Welcome to the land of the twenty-something

This year is my last one as an undergraduate student.

I could say everything that had already been said: I want to run and hide, I don’t want to be another cog in the machine, I want to make a difference, I don’t want to be bent. It sounds overused and cliché, even though it’s exactly how it is.
I feel like possibly everyone in my position feels: anxious, incomplete and generally screwed. Everything was fine when I was at school (actually that’s a lie; it’s just my memory playing that game of forgetting all things bad about the past so we can feel safe in our nostalgia). Everything was sort of fine when I started life as an undergraduate at my university. Sometimes I forget about all the terror that every step in my life already caused me. But I’m here to say that, once again, I feel the same way I felt about changing schools (twice) and about entering the university.

I chose to get a Bachelor degree in a course called “Letras” (Letters or Languages), that involve learning linguistics, literature and translation, because, to put it simply, I like words. I’ve always liked them, I’ve always been fascinated by their power, their ability to convey this wide range of feelings, ideas, and fantasies.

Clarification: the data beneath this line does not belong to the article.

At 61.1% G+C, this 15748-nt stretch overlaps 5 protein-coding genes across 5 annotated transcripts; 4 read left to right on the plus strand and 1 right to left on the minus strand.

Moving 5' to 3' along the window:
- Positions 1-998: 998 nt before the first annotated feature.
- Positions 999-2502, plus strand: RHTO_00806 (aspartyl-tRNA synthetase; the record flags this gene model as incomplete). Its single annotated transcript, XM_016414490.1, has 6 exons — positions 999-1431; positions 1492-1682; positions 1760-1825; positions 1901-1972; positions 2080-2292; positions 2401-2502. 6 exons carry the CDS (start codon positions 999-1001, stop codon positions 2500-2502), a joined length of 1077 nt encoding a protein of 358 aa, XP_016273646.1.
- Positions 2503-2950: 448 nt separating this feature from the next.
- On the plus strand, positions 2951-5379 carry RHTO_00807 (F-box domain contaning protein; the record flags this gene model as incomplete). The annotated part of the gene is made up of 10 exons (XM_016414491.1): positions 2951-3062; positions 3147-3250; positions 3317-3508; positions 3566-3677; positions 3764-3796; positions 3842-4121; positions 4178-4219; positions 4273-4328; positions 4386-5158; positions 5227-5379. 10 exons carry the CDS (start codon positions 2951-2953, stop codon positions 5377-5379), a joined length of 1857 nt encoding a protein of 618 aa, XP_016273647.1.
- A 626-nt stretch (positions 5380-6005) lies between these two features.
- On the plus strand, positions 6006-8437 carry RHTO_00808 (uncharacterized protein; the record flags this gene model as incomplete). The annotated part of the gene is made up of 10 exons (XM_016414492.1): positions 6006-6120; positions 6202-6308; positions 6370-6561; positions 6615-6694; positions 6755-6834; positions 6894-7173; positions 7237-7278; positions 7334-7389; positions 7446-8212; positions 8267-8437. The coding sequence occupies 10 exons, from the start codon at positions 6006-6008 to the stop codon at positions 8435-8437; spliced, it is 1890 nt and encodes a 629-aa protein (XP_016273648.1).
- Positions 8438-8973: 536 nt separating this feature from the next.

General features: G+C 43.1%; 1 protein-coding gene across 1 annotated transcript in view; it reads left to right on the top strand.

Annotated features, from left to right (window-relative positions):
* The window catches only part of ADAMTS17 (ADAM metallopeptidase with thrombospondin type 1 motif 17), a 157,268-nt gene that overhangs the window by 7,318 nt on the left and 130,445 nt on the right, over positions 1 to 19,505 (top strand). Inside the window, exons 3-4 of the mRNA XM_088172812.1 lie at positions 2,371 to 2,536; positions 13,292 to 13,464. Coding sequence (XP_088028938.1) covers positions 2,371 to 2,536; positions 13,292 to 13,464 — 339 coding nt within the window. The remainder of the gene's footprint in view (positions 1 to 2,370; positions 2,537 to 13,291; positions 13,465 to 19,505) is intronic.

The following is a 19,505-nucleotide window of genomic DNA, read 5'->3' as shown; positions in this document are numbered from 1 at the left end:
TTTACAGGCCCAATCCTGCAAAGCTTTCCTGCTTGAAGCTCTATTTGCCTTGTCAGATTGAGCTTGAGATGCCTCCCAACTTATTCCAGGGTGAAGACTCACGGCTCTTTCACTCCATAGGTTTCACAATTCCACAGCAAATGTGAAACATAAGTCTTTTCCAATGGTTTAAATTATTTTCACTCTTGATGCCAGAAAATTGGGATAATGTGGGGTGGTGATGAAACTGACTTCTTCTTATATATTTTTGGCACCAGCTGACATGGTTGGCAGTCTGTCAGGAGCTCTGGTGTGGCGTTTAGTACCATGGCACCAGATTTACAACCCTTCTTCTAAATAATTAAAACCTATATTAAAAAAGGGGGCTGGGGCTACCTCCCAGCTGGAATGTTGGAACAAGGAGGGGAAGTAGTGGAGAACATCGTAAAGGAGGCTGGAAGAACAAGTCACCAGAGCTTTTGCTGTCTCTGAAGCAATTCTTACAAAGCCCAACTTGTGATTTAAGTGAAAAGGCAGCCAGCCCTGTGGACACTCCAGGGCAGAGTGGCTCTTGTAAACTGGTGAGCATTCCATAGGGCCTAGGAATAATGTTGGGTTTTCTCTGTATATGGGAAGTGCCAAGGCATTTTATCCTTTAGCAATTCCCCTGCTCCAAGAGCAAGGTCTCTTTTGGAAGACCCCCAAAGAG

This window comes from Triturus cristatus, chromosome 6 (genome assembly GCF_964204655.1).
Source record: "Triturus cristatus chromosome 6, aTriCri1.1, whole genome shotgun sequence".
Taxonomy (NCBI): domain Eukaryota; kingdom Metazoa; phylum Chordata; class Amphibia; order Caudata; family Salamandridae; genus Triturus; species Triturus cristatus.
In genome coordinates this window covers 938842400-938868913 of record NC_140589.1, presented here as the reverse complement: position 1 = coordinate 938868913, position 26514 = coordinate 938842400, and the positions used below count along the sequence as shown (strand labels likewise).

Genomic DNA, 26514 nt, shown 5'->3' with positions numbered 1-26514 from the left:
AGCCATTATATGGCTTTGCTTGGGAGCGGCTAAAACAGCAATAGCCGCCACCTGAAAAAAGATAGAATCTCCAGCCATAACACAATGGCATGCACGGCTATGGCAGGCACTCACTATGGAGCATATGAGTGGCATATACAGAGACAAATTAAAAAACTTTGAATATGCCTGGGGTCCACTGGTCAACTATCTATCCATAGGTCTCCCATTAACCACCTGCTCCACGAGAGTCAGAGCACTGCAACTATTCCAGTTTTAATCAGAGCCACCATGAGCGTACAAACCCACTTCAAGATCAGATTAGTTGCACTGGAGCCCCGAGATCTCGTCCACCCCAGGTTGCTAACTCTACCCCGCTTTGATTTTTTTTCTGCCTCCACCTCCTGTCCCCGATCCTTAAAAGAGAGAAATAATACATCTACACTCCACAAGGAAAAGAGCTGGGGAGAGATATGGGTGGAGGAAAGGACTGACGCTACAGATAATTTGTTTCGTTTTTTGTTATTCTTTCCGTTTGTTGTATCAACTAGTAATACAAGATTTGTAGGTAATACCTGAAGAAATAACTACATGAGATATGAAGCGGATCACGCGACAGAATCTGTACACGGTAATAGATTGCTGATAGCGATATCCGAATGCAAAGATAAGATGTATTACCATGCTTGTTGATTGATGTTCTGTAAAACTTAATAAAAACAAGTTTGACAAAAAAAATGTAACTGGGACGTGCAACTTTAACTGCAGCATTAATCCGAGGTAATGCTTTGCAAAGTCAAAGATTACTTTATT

There were people who thought I was wasting potential and doing something that is useless to humankind, useless to me even. I don’t know how to answer to those people, because after so many years hearing that, I’m starting to almost believe that all that was for nothing. See? That’s just how powerful words can be.

And to be honest, I never had a gift with words as some people have; I can’t convince anyone of something I believe, and I can’t talk without leaving the impression that I’d rather be in any other place than talking to someone. So I bet some people think it’s ironic that I chose to work with words. I certainly do.

Ever since high school I’ve been complaining that the most difficult thing to find in the whole world is an adult, in the sense that no one seems to take responsibility for nothing, it’s all a giant finger-pointing and  “it was someone else’s fault”,  “I’m like this because God/aliens/the society”, everyone seems so concerned about every little unimportant detail. (To be fair, my own world is so small that “everyone” amounts to a small number of noisy individuals.)

It turns out as much as I like pointing at this problem, I’m exactly like that. If I wasn’t so self-conscious, I would certainly find someone to blame (the government/Church/homosexuals/pagans/Jews/Muslims/God/Satan/science/sharks/zombies/women/men/elders/mutants etc.). I just can’t; without knowing whether this is a good or a bad thing, I learned that assuming my own mistakes doesn’t make me an adult either. I’m still lacking.

In the same way that liking words doesn’t make me good with them, and liking Japanese culture doesn’t make me a pro in understanding it.

Some days I just wonder if I’ve ever been good in anything.

Tomorrow I’ll be fine, though.


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